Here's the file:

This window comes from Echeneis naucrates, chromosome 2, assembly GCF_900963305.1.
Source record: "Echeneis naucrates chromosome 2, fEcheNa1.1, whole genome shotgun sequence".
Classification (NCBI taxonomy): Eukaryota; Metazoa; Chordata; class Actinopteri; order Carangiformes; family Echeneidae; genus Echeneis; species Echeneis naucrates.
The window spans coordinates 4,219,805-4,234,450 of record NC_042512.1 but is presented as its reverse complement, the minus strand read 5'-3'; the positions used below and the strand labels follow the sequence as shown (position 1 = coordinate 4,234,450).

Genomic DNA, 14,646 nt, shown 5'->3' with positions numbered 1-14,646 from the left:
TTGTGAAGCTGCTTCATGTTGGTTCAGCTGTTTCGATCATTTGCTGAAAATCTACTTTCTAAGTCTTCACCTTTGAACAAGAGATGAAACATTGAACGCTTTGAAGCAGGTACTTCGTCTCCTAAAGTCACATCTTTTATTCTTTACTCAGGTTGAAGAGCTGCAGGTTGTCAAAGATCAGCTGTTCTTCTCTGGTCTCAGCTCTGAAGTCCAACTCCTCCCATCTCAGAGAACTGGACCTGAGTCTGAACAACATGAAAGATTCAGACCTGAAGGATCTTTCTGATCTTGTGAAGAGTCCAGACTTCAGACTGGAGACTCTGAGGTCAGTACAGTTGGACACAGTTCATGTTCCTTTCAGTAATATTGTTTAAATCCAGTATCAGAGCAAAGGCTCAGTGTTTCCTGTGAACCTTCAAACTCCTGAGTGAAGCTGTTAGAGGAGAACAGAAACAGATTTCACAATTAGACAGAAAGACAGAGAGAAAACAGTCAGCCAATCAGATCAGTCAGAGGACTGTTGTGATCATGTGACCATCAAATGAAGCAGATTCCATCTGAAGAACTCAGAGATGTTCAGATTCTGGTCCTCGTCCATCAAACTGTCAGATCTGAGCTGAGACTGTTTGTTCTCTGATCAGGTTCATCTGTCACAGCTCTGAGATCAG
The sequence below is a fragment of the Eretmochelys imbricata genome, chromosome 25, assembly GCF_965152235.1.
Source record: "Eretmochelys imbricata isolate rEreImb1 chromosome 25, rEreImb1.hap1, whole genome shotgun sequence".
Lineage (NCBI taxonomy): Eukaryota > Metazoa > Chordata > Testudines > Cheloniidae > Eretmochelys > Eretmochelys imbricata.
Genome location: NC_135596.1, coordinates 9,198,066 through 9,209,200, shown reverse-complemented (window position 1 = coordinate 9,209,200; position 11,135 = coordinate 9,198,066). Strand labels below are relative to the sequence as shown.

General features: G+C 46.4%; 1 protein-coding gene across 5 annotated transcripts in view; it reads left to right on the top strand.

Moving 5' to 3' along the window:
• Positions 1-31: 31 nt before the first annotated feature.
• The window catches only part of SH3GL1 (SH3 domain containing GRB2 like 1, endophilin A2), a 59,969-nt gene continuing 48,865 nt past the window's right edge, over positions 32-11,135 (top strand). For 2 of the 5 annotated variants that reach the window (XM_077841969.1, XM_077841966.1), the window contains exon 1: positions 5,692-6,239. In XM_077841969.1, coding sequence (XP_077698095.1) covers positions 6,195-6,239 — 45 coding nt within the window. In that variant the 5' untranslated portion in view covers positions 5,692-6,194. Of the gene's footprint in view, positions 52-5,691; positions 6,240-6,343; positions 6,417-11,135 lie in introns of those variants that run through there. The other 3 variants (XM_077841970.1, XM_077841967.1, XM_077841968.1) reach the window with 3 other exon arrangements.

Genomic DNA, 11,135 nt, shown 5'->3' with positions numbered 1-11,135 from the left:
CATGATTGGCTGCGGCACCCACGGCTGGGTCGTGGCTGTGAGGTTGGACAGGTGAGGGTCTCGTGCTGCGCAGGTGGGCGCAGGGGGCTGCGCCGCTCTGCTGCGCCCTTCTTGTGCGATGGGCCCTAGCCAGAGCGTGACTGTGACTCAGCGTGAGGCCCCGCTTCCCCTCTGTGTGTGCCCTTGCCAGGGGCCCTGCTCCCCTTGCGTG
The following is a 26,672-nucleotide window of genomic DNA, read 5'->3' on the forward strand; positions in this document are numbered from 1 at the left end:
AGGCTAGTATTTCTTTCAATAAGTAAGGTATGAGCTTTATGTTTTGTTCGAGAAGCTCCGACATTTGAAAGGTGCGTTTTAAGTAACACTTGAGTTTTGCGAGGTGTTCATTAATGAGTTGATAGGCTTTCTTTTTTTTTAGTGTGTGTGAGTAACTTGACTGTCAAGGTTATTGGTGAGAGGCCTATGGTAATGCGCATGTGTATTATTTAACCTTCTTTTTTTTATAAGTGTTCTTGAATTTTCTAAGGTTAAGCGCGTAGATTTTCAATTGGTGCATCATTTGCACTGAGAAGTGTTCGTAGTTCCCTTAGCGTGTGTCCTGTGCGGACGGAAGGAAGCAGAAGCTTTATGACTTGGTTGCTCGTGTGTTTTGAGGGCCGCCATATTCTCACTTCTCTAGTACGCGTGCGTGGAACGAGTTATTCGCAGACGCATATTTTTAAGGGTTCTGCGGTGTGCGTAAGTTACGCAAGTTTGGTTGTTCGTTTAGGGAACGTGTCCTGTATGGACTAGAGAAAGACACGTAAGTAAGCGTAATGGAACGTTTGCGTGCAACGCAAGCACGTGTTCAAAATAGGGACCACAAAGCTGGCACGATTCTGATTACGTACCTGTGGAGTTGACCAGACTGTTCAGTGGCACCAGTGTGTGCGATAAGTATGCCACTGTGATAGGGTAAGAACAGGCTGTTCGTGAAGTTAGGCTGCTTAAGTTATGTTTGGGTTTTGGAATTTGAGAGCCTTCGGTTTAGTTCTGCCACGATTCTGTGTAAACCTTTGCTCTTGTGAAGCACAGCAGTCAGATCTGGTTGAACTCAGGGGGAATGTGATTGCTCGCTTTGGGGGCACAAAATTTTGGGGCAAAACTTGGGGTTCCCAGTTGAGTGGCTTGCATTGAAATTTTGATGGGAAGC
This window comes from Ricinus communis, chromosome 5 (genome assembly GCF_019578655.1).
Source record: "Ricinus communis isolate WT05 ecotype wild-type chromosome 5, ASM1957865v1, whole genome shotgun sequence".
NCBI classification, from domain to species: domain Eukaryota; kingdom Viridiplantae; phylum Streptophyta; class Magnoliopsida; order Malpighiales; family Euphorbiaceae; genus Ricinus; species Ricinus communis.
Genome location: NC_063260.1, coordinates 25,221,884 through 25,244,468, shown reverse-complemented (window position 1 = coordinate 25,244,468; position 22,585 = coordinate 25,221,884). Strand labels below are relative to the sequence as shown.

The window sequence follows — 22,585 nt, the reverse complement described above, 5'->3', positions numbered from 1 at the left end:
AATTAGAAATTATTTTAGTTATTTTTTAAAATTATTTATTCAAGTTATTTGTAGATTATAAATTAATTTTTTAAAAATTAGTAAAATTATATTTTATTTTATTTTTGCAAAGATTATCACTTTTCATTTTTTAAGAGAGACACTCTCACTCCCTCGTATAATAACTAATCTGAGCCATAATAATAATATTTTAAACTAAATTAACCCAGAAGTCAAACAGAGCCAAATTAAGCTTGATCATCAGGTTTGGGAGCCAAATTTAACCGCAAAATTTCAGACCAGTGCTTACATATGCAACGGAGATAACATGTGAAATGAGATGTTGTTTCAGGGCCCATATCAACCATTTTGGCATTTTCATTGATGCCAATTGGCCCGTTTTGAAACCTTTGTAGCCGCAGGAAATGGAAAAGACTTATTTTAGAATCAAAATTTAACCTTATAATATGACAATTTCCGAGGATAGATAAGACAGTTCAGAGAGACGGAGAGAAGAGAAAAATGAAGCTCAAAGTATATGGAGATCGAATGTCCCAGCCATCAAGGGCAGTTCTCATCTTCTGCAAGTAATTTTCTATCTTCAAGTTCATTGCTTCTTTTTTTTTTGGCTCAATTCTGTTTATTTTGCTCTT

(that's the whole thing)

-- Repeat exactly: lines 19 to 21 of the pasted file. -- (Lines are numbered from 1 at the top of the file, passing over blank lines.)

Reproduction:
This window comes from Ricinus communis, chromosome 5 (genome assembly GCF_019578655.1).
Source record: "Ricinus communis isolate WT05 ecotype wild-type chromosome 5, ASM1957865v1, whole genome shotgun sequence".
NCBI classification, from domain to species: domain Eukaryota; kingdom Viridiplantae; phylum Streptophyta; class Magnoliopsida; order Malpighiales; family Euphorbiaceae; genus Ricinus; species Ricinus communis.